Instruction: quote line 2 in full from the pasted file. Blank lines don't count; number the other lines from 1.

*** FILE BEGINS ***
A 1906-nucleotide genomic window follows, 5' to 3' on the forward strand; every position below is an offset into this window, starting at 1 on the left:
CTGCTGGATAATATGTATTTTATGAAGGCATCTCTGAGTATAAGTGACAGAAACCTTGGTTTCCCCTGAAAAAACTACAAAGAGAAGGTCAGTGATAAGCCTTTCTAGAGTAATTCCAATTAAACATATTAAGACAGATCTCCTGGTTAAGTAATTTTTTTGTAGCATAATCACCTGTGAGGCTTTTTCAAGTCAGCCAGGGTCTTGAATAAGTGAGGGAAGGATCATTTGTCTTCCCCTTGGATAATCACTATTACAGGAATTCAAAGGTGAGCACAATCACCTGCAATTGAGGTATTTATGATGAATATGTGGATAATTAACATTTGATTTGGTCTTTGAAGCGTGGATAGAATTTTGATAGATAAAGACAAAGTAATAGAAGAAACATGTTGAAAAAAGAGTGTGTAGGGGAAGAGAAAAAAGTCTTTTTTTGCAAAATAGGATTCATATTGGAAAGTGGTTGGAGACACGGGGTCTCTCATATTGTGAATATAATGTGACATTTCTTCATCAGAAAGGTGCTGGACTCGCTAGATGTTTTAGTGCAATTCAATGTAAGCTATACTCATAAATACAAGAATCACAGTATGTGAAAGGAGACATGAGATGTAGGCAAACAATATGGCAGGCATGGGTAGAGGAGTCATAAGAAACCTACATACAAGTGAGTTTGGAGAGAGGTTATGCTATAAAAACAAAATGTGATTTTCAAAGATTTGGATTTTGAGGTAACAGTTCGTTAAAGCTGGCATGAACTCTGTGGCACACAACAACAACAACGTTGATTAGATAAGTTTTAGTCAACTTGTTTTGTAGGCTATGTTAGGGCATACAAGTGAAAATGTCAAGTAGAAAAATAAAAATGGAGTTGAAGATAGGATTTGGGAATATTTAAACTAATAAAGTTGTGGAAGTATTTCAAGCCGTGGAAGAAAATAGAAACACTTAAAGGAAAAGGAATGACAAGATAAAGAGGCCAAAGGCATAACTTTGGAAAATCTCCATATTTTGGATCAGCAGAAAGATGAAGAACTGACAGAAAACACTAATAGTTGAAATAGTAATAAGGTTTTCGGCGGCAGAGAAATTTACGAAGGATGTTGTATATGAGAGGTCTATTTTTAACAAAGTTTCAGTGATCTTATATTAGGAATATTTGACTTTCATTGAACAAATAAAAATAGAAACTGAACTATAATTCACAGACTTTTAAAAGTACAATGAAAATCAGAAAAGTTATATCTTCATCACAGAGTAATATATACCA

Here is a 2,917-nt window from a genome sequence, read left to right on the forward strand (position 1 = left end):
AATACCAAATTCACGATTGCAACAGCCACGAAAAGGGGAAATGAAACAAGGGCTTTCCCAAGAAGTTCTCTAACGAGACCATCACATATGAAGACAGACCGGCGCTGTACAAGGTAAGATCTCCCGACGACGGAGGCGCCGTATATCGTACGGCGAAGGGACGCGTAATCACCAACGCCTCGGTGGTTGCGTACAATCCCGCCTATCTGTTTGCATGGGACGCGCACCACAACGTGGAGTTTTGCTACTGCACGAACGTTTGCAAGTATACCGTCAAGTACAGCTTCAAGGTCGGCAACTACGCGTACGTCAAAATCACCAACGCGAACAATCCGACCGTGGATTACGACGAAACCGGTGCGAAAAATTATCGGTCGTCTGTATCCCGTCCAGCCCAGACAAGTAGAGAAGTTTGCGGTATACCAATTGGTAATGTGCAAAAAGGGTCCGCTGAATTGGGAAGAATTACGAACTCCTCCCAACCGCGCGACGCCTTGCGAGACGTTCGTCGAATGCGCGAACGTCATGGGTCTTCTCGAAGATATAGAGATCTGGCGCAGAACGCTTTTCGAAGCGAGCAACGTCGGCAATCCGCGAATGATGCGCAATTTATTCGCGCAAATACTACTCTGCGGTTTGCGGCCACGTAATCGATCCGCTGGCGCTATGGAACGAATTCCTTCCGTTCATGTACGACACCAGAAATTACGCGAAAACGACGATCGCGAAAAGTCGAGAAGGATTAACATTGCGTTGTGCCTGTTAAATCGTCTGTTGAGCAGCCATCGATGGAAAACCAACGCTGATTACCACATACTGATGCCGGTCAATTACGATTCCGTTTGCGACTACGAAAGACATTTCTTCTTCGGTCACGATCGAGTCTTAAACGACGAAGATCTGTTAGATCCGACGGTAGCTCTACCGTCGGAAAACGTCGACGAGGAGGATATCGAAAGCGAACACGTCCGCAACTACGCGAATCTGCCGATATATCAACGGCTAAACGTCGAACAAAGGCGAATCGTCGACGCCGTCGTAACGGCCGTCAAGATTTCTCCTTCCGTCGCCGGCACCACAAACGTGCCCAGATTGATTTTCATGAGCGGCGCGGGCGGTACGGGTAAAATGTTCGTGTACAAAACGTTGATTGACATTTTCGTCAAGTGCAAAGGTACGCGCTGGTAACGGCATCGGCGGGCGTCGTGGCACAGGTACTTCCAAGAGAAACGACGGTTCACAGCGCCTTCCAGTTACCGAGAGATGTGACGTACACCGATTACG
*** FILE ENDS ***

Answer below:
CTGCTGGATAATATGTATTTTATGAAGGCATCTCTGAGTATAAGTGACAGAAACCTTGGTTTCCCCTGAAAAAACTACAAAGAGAAGGTCAGTGATAAGCCTTTCTAGAGTAATTCCAATTAAACATATTAAGACAGATCTCCTGGTTAAGTAATTTTTTTGTAGCATAATCACCTGTGAGGCTTTTTCAAGTCAGCCAGGGTCTTGAATAAGTGAGGGAAGGATCATTTGTCTTCCCCTTGGATAATCACTATTACAGGAATTCAAAGGTGAGCACAATCACCTGCAATTGAGGTATTTATGATGAATATGTGGATAATTAACATTTGATTTGGTCTTTGAAGCGTGGATAGAATTTTGATAGATAAAGACAAAGTAATAGAAGAAACATGTTGAAAAAAGAGTGTGTAGGGGAAGAGAAAAAAGTCTTTTTTTGCAAAATAGGATTCATATTGGAAAGTGGTTGGAGACACGGGGTCTCTCATATTGTGAATATAATGTGACATTTCTTCATCAGAAAGGTGCTGGACTCGCTAGATGTTTTAGTGCAATTCAATGTAAGCTATACTCATAAATACAAGAATCACAGTATGTGAAAGGAGACATGAGATGTAGGCAAACAATATGGCAGGCATGGGTAGAGGAGTCATAAGAAACCTACATACAAGTGAGTTTGGAGAGAGGTTATGCTATAAAAACAAAATGTGATTTTCAAAGATTTGGATTTTGAGGTAACAGTTCGTTAAAGCTGGCATGAACTCTGTGGCACACAACAACAACAACGTTGATTAGATAAGTTTTAGTCAACTTGTTTTGTAGGCTATGTTAGGGCATACAAGTGAAAATGTCAAGTAGAAAAATAAAAATGGAGTTGAAGATAGGATTTGGGAATATTTAAACTAATAAAGTTGTGGAAGTATTTCAAGCCGTGGAAGAAAATAGAAACACTTAAAGGAAAAGGAATGACAAGATAAAGAGGCCAAAGGCATAACTTTGGAAAATCTCCATATTTTGGATCAGCAGAAAGATGAAGAACTGACAGAAAACACTAATAGTTGAAATAGTAATAAGGTTTTCGGCGGCAGAGAAATTTACGAAGGATGTTGTATATGAGAGGTCTATTTTTAACAAAGTTTCAGTGATCTTATATTAGGAATATTTGACTTTCATTGAACAAATAAAAATAGAAACTGAACTATAATTCACAGACTTTTAAAAGTACAATGAAAATCAGAAAAGTTATATCTTCATCACAGAGTAATATATACCA